'Grow Don't Mow' Saves Dough HOWARD COUNTY

June 14, 1993

Maryland roadsides are abloom as never before.

State workers and countless volunteers are planting wildflowers in areas that have been mowed in the past. Red poppies, black-eyed Susans, blue cornflowers are adding color to roadsides -- all this in the name of saving money.

Since 1992, the State Highway Administration has reduced the number of acres it mows by 3,145, to a total of 16,872 acres. "Mowed five times a year, that means a lot of time and money saved," SHA administrator Hal Kassoff says. How much? Nearly $400,000, officials say.

The state's "Grow Don't Mow" program intends to reduce the acreage that is mowed even further. To that end, SHA maintenance crews continue their efforts to determine which areas along state roads require mowing for improved driver visibility and which can be replanted or allowed to return to a natural forest state.

"We have reduced mowing wherever it can be done," says SHA's Charles Adams. Instead, wildflowers have been planted in Howard County along the median strips of Route 32, Route 40 and Interstate 95.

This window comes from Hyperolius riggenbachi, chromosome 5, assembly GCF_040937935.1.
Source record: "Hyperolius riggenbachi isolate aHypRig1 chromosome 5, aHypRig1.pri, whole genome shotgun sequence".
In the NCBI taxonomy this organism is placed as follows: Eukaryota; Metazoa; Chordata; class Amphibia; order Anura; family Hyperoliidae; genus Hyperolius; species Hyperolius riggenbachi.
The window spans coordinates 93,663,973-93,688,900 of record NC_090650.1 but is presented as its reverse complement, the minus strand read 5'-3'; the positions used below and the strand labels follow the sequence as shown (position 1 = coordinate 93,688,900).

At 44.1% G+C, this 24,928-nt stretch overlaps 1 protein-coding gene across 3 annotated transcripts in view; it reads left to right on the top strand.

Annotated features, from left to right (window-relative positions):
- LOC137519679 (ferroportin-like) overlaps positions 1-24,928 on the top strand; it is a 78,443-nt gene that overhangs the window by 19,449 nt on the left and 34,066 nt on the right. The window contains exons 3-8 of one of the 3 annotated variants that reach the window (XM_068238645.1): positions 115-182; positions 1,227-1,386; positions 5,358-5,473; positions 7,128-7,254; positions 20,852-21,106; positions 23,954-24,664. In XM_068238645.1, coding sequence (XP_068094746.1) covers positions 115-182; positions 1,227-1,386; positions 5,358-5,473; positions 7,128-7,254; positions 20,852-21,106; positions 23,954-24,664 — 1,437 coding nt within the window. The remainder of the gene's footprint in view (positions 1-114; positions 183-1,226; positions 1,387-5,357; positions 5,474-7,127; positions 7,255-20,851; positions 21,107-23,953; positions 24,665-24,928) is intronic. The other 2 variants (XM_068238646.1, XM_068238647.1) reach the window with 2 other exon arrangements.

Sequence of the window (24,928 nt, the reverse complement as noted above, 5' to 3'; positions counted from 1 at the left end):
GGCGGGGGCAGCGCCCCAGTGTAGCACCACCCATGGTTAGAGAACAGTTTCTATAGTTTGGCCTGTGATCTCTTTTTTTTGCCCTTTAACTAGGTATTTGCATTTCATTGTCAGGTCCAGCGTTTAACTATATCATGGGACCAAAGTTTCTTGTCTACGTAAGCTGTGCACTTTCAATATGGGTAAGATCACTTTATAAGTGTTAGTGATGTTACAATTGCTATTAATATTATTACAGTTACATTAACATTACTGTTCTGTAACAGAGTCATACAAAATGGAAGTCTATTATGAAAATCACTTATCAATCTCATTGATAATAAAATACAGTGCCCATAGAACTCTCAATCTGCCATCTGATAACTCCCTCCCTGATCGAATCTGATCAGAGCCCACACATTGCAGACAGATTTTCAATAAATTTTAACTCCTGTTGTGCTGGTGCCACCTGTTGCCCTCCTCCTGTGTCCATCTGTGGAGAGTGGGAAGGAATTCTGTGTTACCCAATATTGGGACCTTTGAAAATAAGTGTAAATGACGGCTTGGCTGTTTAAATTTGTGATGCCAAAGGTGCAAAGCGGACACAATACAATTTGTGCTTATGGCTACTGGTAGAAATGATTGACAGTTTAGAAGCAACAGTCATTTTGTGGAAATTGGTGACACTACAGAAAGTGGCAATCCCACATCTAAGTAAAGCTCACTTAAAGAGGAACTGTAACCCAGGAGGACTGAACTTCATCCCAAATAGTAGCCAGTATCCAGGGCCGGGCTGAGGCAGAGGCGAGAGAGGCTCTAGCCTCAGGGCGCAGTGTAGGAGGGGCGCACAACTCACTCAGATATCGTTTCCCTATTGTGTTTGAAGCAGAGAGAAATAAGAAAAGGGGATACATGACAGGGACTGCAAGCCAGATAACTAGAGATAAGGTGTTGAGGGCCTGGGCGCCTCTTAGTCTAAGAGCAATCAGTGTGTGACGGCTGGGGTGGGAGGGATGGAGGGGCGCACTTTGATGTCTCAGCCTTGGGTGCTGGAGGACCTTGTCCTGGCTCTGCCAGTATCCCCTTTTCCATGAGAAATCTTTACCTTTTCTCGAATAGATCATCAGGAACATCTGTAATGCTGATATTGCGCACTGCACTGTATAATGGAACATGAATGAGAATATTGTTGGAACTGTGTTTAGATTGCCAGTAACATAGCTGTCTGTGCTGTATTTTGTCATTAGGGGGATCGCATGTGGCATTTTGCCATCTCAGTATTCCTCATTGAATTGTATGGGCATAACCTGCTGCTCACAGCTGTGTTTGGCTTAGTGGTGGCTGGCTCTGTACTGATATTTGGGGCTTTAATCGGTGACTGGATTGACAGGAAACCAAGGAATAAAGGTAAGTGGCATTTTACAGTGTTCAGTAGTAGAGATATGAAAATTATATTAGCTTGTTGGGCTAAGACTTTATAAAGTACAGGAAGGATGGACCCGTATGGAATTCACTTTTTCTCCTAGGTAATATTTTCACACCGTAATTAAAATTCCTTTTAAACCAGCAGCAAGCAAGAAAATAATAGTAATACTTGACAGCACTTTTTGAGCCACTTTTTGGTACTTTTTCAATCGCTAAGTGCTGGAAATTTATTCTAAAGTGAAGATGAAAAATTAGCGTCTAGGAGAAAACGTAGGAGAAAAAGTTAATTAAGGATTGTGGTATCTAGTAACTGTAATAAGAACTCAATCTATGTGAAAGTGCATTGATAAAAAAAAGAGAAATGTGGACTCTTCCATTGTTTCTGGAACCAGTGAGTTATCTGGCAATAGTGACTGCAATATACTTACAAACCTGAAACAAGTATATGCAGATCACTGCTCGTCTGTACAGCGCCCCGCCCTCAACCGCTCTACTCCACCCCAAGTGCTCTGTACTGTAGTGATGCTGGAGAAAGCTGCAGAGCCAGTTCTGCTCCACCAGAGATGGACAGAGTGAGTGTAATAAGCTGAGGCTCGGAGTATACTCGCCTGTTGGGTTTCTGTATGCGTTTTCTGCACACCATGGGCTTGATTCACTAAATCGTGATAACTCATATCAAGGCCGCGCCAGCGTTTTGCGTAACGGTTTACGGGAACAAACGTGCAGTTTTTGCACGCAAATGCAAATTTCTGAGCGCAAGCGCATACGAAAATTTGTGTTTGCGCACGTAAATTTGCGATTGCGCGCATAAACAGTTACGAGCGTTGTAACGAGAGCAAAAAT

"It's a very economical way to liven up the landscape," said Tom Ford, an agricultural adviser at the Cooperative Extension Service.

The statewide goal is to plant 220 acres of wildflowers this year and next, from the Eastern Shore to Western Maryland.

"Mainly it's done for aesthetics and to improve relations with the public. We get a lot of favorable comments from the public," said Bruce Knott, the highway administration's landscape specialist.

Other state agencies are joining in. Gov. William Donald Schaefer and more than 200 volunteers recently planted 28,000 perennials and 1,890 trees at nine sites near Baltimore-Washington International Airport. That planting was coordinated by the "Tree-mendous" program of the Department of Natural Resources.

The state estimates it annually saves about $150 per acre on mowing costs.

This clearly is the way to go, as long as such considerations as visibility and forest fire precautions are not sacrificed. Perennials and ornamental grasses can make highways more attractive -- and save taxpayers money.

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